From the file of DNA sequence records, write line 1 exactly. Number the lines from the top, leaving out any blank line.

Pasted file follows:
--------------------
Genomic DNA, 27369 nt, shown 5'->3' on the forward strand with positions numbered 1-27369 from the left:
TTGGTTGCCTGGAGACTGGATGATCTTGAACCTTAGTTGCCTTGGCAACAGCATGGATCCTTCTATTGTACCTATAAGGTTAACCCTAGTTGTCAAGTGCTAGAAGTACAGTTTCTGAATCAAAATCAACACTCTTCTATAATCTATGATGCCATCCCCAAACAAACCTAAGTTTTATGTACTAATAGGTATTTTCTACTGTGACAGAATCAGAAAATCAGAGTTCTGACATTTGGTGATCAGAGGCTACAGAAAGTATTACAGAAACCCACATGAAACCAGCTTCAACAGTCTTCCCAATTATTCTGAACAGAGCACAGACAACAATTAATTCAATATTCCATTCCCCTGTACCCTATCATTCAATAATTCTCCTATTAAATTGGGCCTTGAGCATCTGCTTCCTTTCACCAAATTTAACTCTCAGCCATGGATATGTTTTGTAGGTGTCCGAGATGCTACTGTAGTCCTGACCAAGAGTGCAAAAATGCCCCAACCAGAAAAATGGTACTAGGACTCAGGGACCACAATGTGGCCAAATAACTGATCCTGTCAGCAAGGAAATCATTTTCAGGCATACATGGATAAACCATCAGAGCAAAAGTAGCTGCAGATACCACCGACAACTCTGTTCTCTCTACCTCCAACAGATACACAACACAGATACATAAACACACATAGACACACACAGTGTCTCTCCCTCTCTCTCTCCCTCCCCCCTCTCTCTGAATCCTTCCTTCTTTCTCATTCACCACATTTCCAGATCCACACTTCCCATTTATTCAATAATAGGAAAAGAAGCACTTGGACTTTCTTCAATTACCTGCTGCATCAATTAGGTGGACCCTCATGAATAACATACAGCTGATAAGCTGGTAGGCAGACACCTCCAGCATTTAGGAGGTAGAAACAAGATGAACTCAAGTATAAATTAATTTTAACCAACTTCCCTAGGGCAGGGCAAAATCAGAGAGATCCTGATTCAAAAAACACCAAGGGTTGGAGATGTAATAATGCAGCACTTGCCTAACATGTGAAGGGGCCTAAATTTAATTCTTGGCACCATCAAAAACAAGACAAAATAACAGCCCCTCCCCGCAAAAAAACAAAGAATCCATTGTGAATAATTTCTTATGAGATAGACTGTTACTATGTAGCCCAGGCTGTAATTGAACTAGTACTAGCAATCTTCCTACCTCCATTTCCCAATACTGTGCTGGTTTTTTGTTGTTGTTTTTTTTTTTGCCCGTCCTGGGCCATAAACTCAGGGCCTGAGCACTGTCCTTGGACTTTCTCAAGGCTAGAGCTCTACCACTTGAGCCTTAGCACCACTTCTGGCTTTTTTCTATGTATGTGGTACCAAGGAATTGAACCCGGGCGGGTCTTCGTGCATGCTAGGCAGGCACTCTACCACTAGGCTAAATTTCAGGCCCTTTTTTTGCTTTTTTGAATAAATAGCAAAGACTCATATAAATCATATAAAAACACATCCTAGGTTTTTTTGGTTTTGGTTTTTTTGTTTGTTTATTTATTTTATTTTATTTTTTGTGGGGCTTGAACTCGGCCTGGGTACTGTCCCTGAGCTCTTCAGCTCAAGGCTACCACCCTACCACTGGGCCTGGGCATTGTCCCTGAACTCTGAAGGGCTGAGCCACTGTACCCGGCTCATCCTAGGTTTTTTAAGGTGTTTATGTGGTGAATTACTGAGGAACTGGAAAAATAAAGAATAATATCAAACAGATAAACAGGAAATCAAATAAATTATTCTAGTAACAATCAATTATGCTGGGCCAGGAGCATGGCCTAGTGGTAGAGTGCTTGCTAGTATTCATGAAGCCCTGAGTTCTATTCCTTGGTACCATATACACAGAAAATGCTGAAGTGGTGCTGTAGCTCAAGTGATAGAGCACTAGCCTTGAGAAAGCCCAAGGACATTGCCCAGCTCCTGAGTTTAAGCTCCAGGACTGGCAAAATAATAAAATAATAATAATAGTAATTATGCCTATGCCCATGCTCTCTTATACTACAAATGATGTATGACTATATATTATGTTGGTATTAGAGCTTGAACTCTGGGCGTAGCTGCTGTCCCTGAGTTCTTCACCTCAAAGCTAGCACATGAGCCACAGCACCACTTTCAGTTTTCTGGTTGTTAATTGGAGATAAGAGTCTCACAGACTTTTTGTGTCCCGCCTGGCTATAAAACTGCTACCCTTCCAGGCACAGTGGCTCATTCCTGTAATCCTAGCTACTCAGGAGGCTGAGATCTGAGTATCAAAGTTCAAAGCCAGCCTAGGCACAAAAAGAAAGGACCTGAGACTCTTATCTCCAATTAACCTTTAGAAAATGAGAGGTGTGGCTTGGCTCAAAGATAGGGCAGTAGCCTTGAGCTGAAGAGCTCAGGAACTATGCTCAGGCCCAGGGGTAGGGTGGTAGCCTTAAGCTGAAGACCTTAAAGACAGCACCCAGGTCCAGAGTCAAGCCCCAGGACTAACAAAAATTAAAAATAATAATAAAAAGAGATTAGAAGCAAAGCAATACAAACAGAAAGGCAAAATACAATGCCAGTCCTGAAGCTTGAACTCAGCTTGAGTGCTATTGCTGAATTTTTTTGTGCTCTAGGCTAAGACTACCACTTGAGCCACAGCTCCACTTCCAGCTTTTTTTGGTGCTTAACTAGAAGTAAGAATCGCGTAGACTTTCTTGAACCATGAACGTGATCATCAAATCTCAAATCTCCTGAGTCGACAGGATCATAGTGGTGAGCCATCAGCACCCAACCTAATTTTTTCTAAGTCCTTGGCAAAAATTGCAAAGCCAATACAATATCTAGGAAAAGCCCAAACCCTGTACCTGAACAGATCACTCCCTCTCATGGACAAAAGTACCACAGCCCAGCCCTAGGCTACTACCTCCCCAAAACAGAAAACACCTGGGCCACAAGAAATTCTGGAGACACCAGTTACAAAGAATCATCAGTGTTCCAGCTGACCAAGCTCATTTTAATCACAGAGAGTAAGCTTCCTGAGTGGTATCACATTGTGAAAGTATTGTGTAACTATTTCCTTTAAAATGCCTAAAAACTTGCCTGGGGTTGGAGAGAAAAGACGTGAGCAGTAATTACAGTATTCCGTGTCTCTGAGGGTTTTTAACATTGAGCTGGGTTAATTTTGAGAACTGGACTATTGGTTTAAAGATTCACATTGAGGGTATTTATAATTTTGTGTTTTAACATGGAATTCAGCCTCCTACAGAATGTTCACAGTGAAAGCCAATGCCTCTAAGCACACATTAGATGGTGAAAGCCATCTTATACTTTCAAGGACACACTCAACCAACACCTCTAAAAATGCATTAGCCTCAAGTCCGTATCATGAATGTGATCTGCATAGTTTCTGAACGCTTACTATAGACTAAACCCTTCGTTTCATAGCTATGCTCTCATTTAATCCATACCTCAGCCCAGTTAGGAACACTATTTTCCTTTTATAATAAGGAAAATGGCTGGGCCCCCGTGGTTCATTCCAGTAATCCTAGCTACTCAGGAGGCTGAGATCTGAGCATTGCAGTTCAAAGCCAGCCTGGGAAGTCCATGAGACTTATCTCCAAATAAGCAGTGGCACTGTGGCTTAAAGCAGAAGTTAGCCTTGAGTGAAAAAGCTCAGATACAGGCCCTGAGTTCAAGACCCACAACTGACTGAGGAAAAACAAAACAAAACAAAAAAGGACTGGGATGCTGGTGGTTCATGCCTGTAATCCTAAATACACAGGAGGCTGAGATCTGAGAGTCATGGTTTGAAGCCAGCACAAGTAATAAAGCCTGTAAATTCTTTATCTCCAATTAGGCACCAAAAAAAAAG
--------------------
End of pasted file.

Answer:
Genomic DNA, 27369 nt, shown 5'->3' on the forward strand with positions numbered 1-27369 from the left: